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One Pot of Beans, 6 Easy Meals!

Don't Know Beans About Beans?

No Problem! I Do!

Slow Cooker Pinto Beans


2 lb. dry pinto beans 1 small smoked ham hock (optional-see below) 3 tablespoons Bolner's Fiesta Brand® Pinto Bean Seasoning

(OR:1 Tbs. chili powder, 2 teas. ground cumin, and 1 1/2 Tbs garlic powder) 8 cups of water--enough to cover the beans by about 2 inches

½ cup chopped onions

½ cup chopped bell pepper

2 teas. salt

1 teas. pepper

1) Put beans in a 6 or 7 quart slow cooker, cover with water.*

2) Add the ham hock, seasoning, onion and bell pepper, and cook on high for 4 hours or low for 8 hours until the beans are tender.

3) Taste and add more salt & pepper, if desired.

Variations: Sometimes, I leave the bell pepper and onions out until just before serving—my husband claims they’re more flavorful that way. OR, add more raw onions and/or peppers when serving.

Vegetarian Beans: Leave out the ham hock.

Borracho Beans: Add one can beer.

*This recipe may be halved if using a 3-Qt. slow cooker

Some helpful tips:

  1. Line your crock pot with those nifty slow cooker liners which you can find in the plastic baggies/aluminum foil section of your grocery store

  2. After beans have cooled, place leftover beans in a sealable container (plastic, glass, or I even use Mason Jars) and put in the fridge. They will keep for about 5 days. How do you know when they’ve gone bad? Believe me, you will know! Beans are high in protein, so when they’re bad, they smell to high heaven! Which brings me to…

  3. Do not leave scraps of beans in your trash overnight—your entire house will stink the next morning.

When I’m in a hurry, I get frustrated when I go to a blog and have to scroll through an entire post before I get to the recipe at the bottom of the page. I may come back and read the blog post later when I have time, or I may not 😊 Therefore, I am going to place the recipe at the top of my post each time. Pictures will be at the bottom of the post.

Now here's the really cool thing about beans: They're cheap, and you can live off them for a several days!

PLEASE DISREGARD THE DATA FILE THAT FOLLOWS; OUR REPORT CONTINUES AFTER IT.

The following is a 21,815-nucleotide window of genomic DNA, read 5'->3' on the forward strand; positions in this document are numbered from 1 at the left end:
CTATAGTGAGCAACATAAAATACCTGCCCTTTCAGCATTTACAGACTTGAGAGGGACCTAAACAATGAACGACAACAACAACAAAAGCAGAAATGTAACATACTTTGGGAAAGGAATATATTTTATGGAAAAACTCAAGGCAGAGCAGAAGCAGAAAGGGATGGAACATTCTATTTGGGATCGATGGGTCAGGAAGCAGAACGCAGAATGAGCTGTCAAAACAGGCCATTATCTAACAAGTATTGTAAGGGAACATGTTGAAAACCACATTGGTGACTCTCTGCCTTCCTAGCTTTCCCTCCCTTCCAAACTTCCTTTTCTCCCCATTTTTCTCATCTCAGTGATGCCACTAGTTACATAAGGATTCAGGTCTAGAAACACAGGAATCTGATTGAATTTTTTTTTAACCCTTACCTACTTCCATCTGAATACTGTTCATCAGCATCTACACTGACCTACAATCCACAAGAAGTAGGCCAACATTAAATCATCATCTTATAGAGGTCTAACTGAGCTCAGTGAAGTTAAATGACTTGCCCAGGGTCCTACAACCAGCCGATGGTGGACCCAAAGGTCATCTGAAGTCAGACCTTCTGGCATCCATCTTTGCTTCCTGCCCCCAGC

Here are some of the ways I utilize my beans:

Rice and Beans

1) Pour the beans over cooked rice-whatever kind of rice you like. If you’re on a budget, buy a bag of the cheapest rice you can find and follow the directions on the bag. Just be sure that once your rice is boiling, you lower the temp on your stove as low as it can go, and resist the urge to check on the rice until just a couple of minutes before the recommended time is up, so the rice can absorb the water. I usually go the lazy way and buy the Uncle Ben’s Ready Rice packets, but that’s more expensive.

2) Add some toppings, such as:

  • Shredded cheese

  • Tomatoes

  • Onions

  • Peppers (jalapeno or bell)

  • Crumbled tortilla chips

  • Avocados

  • Sour cream

  • Pico de gallo

  • Bacon bits

  • Chicken*

I got the idea of topping the rice and beans with chicken from Pollo Loco's "Pollo Bowl."

Be creative and add whatever you like! YUM!

Refried Beans


Cooked pinto beans

Pot likker from beans

  1. Spray a skillet with cooking spray.

  2. Take a slotted spoon and remove enough beans to cover the bottom of the skillet.

  3. Place skillet on a stove burner set on medium. As the beans heat up, take a fork (I use a large salad fork—you know, the kind for tossing a salad, simply because it covers more area. You can use a regular fork) and start smashing the beans.

  4. Add tablespoons of the pot likker (juice) one at a time from the beans to keep them from drying out. You want your beans creamy, not dry nor runny, so adding one tablespoon at a time will prevent this from happening until you get the feel for how much you need in the future. “Authentic” refried beans have lard added to them at this point, but that’s so unhealthy, I’ve never tried it and never will. When we go to Mexican restaurants, I’m sure they have added lard, butter and/or bacon grease, and I just enjoy it there!

  5. Once they are completely smashed, remove from heat and allow to congeal before serving.